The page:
Wednesday, 4 March 2009

The daily miracles of the market

This from Robert Higgs:
I am writing this post on Sunday evening, and I have just finished my supper. For dessert, I had a fresh nectarine with vanilla ice cream. It was heavenly.


The one I consumed this evening came close to perfection: It had just recently ripened fully and had gorgeous colors, inside and outside; its flesh was firm, yet juicy, very sweet, but with enough fruity tanginess that its taste still lingers lovingly on my tongue.

As I enjoyed this heaven-sent delight, I thought to myself: This fruit was grown in Chile. Here I sit, in my home in southeast Louisiana, in a rural area, fifty miles from the nearest big city. Yet I am enjoying the fruit (literally in this case) of someone’s labors in a land many thousands of miles away. It’s not the first time I’ve done so, either, and I fully expect to repeat this experience many times in the future, should fortune decree that my life continue. Indeed, this kind of consumption is a daily occurrence for me, as it is for nearly everyone else in this country.

Yet, how often do we pause to reflect on the near-miraculousness of this manner of living? Fresh fruits delivered in the middle of winter even to remote places all over this country! Who arranges this vast and complex distribution so successfully? How is it even possible to organize all the people who had to cooperate peacefully in order to make my splendid dessert possible. I have no idea who planted the fruit trees, tended them for years until they matured, picked the fruit, packaged and transported it through successive stages until it was ultimately placed on display in the grocery store I patronize. Of course, every one of these unknown people had to have the cooperation, directly or indirectly, of thousands of others, who manufactured the equipment and materials they used, produced the necessary fuels and lubricants, kept the accounts, insured the properties, arranged the payments, and so on and on and on.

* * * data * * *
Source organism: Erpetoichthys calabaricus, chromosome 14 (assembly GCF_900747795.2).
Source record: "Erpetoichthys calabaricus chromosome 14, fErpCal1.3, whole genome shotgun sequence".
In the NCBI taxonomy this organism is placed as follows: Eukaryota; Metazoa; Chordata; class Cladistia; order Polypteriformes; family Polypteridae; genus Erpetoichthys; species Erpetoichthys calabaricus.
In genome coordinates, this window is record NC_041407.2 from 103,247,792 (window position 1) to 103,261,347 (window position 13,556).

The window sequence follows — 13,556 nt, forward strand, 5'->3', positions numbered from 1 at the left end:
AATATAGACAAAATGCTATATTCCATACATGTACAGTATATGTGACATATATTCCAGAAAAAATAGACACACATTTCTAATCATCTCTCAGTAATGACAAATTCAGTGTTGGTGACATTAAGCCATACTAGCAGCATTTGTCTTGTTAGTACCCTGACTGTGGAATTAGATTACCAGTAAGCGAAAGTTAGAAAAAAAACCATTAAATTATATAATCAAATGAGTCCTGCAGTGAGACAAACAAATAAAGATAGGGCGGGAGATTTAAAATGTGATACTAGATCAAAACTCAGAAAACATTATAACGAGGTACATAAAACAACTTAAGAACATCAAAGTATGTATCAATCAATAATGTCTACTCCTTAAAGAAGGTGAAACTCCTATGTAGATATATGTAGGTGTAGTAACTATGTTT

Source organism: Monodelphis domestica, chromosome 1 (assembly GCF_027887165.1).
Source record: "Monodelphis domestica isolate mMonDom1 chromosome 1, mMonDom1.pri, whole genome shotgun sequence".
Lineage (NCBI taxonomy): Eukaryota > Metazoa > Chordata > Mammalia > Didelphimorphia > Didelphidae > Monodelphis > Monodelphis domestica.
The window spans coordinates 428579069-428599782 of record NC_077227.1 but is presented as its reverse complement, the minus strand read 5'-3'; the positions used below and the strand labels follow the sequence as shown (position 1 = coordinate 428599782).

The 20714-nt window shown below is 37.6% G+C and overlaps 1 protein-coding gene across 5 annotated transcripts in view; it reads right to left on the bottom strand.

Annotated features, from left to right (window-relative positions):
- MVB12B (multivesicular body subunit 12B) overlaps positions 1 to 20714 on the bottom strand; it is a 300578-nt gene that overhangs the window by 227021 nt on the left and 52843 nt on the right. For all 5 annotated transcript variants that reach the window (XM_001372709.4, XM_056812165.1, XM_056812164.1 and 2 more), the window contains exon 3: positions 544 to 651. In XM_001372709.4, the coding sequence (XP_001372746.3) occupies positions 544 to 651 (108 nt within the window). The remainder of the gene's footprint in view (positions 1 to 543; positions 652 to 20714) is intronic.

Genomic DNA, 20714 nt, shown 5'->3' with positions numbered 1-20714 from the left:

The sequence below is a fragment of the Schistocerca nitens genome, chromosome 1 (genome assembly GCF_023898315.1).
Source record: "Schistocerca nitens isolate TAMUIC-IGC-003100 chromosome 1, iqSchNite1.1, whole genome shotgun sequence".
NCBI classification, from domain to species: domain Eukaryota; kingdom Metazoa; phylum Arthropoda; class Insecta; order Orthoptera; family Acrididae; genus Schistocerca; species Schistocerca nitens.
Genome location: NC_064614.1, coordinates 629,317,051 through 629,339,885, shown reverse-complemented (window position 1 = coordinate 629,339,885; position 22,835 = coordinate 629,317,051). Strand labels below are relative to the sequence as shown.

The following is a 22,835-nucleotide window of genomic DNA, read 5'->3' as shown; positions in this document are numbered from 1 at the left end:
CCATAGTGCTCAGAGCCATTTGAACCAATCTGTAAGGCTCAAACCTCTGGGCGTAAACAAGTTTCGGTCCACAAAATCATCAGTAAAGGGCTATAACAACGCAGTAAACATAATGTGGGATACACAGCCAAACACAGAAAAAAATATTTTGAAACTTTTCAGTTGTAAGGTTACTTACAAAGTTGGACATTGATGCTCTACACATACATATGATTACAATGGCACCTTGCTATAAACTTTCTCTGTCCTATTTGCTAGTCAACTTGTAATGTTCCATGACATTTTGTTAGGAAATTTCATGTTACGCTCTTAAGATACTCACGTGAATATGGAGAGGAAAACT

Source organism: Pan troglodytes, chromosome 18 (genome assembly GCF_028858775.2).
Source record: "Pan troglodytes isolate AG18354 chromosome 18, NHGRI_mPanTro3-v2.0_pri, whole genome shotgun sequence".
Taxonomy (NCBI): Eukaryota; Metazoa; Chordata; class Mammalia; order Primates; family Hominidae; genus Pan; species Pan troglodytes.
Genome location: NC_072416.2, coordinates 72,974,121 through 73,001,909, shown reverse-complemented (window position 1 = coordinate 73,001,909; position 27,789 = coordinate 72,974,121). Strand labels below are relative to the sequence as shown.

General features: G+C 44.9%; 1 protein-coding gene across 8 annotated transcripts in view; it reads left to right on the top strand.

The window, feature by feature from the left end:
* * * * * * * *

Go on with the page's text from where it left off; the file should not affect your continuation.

1 comment:

matt b said...

I often have a similar experience in supermarkets. I always shop with a plastic handbasket and maybe buy 10-12 things on an average visit.

When I am doing this, I sometimes get to thinking about how incredibly cheap supermarket stuff is when I compare a) the amount of time I have to work to produce the money required to buy those goods (lets says its 20 minutes) with the amount of time I would have to work to produce those 12 goods.

And I mean really produce them. Even with the enormous advantage of knowing the end goal, producing just 12 goods myself would, I think, take centuries of my labour.

I mean produce all the compnents of the product (ignoring spoilage), all the preservatives, flavourings, colouring, and so on. I'd have to learn how to mix and then cook those ingredients in just the right way. To do that I would have to build an oven, work out how to fuel it, and then cook the foods in just the right way.

I would have to package the products. In many cases that would mean discovering how to make plastics, finding the raw materials for it, learning how to paint it, stick it all together.

Viewed this way, the collection of ideas embodied in an average supermarket is utterly stupendous, and the difference between the 20 minutes of labour it takes me to buy a basket of goods and the centuries it would take me to make those goods myself is the extraordinary power of the division of labour and accumulated capital.

A pre-requisite to be anti-markets is surely to fail to understand this.